We found that for cars aged between three and eight years old in our survey, the Seat Alhambra fault rate is:
'Seat UK is concerned but, without details, we can't identify and explain these results. A comprehensive warranty covering three years/60,000 miles is provided. Our service data will identify the need for workshop campaigns, which are issued as promptly as possible.'
There is widespread condemnation online about problems with Ford's 'Powershift' automatic transmission, affecting a number of cars manufactured at similar times to the B-Max.
For cars aged three to eight:
Transmission problems can be very expensive to fix.
'We're aware of these issues and have previously updated our dealership network to resolve them for customers. We also extended the warranty for affected cars from three to five years/60,000 to 100,000 miles.
The older Touring estate has been off sale for a little while now, but current owners have helped reveal the number of suspension issues:
For cars aged three to eight:
This indicates there is a real issue here.
'BMW conducts continuous quality surveillance of our in-market vehicles. Only a tiny fraction of customer contacts in the first half of 2019 were related to suspension issues of any kind; fewer than six in 10,000, across all our models, make any reference to suspension issues.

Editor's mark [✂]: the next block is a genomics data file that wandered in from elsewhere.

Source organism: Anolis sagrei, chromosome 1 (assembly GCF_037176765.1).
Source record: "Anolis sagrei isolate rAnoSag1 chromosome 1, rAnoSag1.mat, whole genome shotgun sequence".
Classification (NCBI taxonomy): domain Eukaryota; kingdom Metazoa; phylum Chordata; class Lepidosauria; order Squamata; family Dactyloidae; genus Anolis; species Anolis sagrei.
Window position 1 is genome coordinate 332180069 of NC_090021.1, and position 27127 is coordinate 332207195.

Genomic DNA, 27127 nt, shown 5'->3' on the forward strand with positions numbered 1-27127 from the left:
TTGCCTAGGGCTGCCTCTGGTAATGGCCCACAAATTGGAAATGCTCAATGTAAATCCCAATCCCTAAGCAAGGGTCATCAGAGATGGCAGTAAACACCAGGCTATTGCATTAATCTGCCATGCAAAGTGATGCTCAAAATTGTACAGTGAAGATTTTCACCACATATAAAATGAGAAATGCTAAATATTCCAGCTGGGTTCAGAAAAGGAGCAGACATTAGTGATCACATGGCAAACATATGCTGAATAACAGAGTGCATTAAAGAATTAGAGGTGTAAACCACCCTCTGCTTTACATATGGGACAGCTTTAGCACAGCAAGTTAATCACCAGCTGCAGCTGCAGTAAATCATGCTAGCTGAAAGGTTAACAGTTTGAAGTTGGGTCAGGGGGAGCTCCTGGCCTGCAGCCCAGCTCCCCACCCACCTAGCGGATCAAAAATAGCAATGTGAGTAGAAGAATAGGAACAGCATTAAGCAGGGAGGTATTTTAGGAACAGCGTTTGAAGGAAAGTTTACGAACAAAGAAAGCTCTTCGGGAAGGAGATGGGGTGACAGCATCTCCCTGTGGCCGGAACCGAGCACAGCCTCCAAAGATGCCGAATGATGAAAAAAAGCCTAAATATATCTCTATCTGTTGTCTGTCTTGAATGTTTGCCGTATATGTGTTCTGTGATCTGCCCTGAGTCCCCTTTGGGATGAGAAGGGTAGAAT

'If any customer wishes to discuss concerns, they can call BMW Customer Service.'
Our tests can tell you everything about a car - from the way it drives, to the amount of seat and boot space we measure ourselves (compared with the manufacturers' claims), an engine's true fuel economy and emission levels.
When telling you how reliable (or not) a car is, our nearly 44,000-strong army of drivers, aka our annual reliability survey, comes into play. This year we gathered feedback from 43,958 owners about 52,443 cars.
We were able to take that feedback and turn it into reliability ratings for 276 different models of cars and brand-level ratings for 34 different manufacturers.
The information we get reveals what common issues exist among individual cars or across entire brands. We can also tell you:
This information will explain the context of our reliability ratings, and will help you make an informed-as-possible choice on what your next car should be.
The manufacturers we approached vary in their responses, but mostly point out that repairs would be free under warranty, play down the issue or dispute our figures. But we know these faults are happening. And we know many issues are happening outside of warranty, leaving you to pick up the bill.
So we're going to keep fighting to make manufacturers take action. You can help too.